From George Weigel's most recent essay, "Maureen Dowd's Catholic Problem", on National Review Online, which begins with an historical overview of (Protestant) anti-Catholicism in the U.S., and then states:
Ecclesiastes notwithstanding, there is something new under the sun in the annals of American anti-Catholicism; and that something is the rise of the anti-Catholic Catholics, self-described Catholics who make a career (or at least part of a career) out of mounting endless attacks on the Church, its settled beliefs, its leadership, and its people. Like the Nast/rationalist anti-Catholicism of the past, today’s Catholic anti-Catholicism is a left-of-center phenomenon that, in secular guise, often reflects the critiques of the Church mounted by so-called “Catholic progressives”: The Church is hopelessly sexist; the Church is hopelessly sex-obsessed; the Church is cruel to women and gays; the Church is hypocritical. And, of course and most recently, the Church is a global criminal conspiracy of child rapists and their abettors, which “fact” validates the other charges in the standing indictment just cited. ...
Dolan, you see, opposed New York governor Andrew Cuomo’s attempt to get the New York state legislature to adopt “gay marriage,” of which Ms. Dowd approves. But Dowd was not content to register her disagreement with the archbishop, who had properly described such legislation as a quasi-totalitarian extension of state power. No, the Catholic girl raised in Blessed Sacrament parish on Washington’s Chevy Chase Circle lit into Dolan — “the Starchbishop” — and the Church as a gang of hypocrites who defend marriage but deny it to gay couples; who worry about the young leaving the Church but then don’t protect the young from sexual predators; and who have tried to slough off responsibility for clerical sexual abuse by blaming it on a toxic ambient culture, a tactic Ms. Dowd unoriginally described as “Blame Woodstock.”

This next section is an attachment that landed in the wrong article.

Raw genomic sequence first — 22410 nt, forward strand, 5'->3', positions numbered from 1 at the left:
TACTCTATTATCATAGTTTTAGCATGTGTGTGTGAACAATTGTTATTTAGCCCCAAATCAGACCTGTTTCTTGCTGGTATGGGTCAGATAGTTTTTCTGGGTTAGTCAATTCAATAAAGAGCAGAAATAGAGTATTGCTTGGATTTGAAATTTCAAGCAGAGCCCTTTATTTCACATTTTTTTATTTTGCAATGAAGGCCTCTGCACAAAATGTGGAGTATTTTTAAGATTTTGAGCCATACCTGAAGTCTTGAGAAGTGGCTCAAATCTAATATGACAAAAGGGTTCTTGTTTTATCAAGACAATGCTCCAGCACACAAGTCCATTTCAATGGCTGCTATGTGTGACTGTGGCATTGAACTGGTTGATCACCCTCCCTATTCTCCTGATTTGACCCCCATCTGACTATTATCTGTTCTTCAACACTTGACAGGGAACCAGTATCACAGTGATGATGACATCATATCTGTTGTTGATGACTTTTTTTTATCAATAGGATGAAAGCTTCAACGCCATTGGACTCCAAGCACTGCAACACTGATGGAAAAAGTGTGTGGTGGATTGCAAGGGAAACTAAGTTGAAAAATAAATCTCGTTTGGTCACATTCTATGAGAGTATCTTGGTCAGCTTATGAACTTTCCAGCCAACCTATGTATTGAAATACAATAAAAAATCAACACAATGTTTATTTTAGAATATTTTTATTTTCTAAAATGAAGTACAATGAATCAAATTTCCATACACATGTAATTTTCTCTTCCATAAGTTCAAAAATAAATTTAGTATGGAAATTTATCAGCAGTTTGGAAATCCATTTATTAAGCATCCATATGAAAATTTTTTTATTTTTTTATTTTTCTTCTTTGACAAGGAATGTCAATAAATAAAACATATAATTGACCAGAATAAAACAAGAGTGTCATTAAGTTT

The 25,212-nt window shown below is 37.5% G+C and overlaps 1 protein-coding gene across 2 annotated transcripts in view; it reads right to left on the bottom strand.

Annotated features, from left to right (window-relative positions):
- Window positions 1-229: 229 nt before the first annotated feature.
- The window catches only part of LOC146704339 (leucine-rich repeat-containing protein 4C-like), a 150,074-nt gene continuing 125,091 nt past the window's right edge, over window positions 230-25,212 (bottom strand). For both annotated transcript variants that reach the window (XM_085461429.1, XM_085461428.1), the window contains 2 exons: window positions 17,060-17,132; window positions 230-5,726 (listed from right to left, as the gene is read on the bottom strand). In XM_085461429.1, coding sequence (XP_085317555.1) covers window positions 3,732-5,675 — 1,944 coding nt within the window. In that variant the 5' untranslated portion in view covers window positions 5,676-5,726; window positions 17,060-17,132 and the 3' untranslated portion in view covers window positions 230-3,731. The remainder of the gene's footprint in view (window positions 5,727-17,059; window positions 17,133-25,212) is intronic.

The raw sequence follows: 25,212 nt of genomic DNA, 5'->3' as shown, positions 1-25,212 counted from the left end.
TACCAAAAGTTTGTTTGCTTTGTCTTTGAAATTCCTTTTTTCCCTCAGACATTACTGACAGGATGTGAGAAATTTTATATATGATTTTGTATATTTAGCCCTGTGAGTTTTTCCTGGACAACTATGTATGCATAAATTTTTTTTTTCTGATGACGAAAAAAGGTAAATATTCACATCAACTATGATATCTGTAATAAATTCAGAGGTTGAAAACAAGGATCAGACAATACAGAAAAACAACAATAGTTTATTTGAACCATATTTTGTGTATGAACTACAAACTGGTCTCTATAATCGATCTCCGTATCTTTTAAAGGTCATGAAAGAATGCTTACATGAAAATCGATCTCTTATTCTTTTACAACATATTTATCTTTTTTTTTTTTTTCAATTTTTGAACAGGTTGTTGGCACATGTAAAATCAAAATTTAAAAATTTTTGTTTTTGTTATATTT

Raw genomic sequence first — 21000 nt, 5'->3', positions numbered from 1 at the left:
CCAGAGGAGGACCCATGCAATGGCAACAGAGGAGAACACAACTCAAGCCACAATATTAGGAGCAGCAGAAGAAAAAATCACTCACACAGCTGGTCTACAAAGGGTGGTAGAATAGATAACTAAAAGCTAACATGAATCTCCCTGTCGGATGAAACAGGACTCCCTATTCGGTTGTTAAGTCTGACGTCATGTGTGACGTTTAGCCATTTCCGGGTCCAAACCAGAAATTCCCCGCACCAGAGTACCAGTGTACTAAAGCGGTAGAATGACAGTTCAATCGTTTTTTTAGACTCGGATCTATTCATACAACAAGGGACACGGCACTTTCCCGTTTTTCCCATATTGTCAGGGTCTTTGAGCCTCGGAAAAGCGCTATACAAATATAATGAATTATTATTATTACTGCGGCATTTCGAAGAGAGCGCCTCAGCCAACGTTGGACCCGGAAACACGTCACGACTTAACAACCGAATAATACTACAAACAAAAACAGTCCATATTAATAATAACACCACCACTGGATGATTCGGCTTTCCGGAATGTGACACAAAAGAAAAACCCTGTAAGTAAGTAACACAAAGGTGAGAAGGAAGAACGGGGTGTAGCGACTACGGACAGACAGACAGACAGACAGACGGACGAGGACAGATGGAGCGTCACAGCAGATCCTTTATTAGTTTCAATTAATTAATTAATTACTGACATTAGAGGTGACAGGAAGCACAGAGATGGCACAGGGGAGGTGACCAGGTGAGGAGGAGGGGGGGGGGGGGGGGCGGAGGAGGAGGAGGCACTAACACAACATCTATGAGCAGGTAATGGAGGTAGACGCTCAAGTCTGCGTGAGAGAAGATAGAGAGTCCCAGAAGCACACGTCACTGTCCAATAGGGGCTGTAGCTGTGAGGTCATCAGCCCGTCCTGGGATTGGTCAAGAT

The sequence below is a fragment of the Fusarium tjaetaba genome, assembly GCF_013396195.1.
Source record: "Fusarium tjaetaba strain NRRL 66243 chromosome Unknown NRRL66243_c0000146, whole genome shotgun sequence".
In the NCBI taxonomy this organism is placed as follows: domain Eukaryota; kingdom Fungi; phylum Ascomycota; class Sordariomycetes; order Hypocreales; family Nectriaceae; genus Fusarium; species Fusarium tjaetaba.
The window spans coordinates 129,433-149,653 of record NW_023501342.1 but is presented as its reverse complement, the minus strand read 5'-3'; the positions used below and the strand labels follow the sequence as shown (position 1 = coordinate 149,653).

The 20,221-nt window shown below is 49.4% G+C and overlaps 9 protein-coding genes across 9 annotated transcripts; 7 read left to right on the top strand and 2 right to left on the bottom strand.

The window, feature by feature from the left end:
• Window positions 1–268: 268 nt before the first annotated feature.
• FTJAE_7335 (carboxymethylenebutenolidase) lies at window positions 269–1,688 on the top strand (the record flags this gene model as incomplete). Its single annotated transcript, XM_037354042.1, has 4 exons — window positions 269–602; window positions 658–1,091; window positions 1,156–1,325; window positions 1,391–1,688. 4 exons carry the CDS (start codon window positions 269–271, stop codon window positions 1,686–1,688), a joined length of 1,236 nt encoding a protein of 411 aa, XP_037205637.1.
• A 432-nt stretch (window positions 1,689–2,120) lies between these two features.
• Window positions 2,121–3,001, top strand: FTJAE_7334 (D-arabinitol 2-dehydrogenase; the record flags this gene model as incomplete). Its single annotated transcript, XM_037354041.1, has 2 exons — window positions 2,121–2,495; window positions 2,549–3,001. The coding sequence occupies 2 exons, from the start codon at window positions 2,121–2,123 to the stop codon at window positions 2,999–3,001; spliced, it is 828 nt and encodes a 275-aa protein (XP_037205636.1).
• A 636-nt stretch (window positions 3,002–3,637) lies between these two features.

The last is, in fact, the key to understanding Maureen Dowd’s particular form of virulent anti-Catholicism. Ms. Dowd believes in the sexual revolution as fervently as Archbishop Dolan believes in the Creed in which he leads his congregation at St. Patrick’s every Sunday. The difference between them is that Archbishop Dolan can rationally defend the articles in the Creed, while Maureen Dowd is impervious to the massive empirical evidence that demonstrates that the sexual revolution has been a snare and a delusion for a) women, b) children, c) men, d) marriage, e) family stability, and f) the country’s political culture (cf. Clinton, William Jefferson [whom Dowd helped save in 1998]). Interestingly enough, and in this respect, Maureen Dowd is not the linear descendant of Nast and the rationalist anti-Catholics, who were more often than not the “progressives” of their day. Rather, she is the rhetorical great-great-granddaughter of Elder W. C. Benson and his 1928 anti-Catholic screed, the difference being that Benson’s fundamentalism involved notions of Biblical inspiration and inerrancy, while Dowdian fundamentalism involves an irrational and empirically unsustainable belief in the sexual revolution.
Read the entire piece. And also see Dr. Ed Peters' post, "Oh no! Maureen Dowd doesn’t seem to like me!" (June 19, 2011).
Here are a couple of posts I've written in recent years about Dowd's attacks on the Catholic Church:
• "The Vatican’s insistence on male prerogative is misogynistic poppycock" (July 18, 2010)
• Dour, unhinged, and factless, Maureen Dowd seeks papal whipping boy (March 29, 2010)
• Dowd for the Count (October 27, 2009)
• Maureen Dowd: Dan Brown is Vatican's ally (March 27, 2005)